Thursday, 24 February 2011

Week 3: Fuck the float

It was all going so well.

I found a pool, a great teacher and ace pool buddies. I even found a swimming outfit I like.

I got in the water.

I fucken swam!

My thighs became marvellous.

And then . . . disaster.

I went to the fucken pool for my fucken lesson and Andy - my trusted teacher who doesn't let me away with shit but knows my limitations - wasn't there. Instead there was a teacher I'd never even seen at the pool before. Lucy, she was called. My lovely chum Anne approached her and we explained that I'd been working with Andy, that I'd managed to swim the week before and that the thing I now needed to get to grips with was my breathing while I was swimming.

Cue a miserable hour thrashing up and down with a float. Back to school. She had another pal of mine, Martin, doing the same, although he was actually already able to swim from the beginning. The result was that we both spent more energy trying to navigate the fucking floats than we were able to spend thinking about our breathing. Meh! She turned Martin (an actual swimmer!) into my new Samina!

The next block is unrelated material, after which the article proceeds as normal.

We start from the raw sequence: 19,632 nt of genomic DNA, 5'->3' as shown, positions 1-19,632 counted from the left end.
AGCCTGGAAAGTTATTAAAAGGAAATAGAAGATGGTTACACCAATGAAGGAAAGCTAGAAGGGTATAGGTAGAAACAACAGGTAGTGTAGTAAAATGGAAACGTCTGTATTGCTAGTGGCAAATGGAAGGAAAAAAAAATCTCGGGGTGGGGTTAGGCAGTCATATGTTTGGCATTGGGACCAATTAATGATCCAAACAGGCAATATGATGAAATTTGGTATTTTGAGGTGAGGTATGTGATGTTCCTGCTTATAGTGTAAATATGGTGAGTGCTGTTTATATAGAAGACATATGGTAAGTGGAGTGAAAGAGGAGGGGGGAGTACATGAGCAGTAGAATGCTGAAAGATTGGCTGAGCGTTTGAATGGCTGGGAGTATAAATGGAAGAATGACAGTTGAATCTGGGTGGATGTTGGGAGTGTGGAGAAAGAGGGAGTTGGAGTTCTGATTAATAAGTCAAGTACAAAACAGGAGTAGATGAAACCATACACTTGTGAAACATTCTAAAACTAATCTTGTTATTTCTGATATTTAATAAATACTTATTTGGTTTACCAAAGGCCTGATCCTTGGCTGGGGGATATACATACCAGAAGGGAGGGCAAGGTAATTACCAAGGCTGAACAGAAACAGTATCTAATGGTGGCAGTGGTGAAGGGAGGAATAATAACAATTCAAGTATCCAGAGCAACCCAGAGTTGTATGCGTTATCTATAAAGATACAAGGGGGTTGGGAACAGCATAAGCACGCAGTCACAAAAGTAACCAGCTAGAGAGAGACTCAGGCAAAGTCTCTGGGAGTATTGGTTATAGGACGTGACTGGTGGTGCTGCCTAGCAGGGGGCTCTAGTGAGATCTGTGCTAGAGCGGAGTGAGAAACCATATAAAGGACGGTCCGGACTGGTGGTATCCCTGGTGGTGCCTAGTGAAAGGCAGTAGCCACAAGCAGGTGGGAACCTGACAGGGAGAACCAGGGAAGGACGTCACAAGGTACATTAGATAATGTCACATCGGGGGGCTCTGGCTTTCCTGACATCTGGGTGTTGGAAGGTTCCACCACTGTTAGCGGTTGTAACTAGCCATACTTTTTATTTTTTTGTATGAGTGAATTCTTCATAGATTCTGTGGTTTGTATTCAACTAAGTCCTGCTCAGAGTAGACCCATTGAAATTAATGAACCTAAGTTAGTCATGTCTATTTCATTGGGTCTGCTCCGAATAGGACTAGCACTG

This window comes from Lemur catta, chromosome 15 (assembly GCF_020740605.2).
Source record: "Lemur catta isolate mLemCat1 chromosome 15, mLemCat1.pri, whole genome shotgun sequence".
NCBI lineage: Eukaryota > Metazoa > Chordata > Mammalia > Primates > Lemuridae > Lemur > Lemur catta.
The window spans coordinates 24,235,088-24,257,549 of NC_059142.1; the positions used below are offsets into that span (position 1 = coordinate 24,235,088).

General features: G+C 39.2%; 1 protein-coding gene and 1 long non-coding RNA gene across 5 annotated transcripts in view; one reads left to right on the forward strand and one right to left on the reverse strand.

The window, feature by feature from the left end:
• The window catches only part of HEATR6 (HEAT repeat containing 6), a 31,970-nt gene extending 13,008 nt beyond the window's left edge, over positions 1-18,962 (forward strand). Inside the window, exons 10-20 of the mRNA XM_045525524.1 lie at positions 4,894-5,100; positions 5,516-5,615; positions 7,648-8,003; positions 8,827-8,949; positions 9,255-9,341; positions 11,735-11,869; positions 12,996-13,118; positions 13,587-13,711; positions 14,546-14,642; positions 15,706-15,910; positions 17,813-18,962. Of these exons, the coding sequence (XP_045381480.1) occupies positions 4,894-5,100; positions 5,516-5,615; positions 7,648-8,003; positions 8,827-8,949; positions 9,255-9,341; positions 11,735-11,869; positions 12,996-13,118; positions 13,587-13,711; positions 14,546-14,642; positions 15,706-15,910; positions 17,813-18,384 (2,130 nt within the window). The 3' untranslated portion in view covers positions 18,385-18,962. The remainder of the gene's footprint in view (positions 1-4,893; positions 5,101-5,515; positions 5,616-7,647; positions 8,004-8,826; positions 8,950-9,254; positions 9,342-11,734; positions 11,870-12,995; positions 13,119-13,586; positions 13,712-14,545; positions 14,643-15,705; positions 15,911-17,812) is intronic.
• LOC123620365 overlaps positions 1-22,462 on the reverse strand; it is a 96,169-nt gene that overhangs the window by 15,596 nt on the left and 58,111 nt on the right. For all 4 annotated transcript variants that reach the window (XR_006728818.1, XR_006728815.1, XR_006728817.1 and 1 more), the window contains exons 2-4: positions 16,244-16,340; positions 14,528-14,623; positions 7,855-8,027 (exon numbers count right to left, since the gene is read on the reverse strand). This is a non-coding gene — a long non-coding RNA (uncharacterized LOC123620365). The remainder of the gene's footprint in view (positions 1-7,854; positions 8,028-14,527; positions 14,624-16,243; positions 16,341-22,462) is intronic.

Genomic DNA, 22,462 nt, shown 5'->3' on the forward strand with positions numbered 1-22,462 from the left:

At one point the following exchange happened:

Her: You don't look very happy.
Me: I'm not! I hate this. I hate swimming and I hate being in the water!
Her: Why you doing it then?
Me: Because it's the one thing I've really tried at that I've not been able to do and I want to be able to do it.
Her: So you're stubborn.

Yes, thanks you fucking bastard. Never mind determined, never mind committed - just opt for the first negative adjective within reach of your tiny tiny brain.

Anyway, that was a shite lesson.

I got out in the end, pissed off and fed up and sick of the whole sorry fucking enterprise. At this, the new teacher panicked a bit and asked me if I'd swim a bit because she didn't want me to regress. I did it. Then the swimmer learners had a race. I won. Ha! Take that. Then I went to the steam room, which was lovely.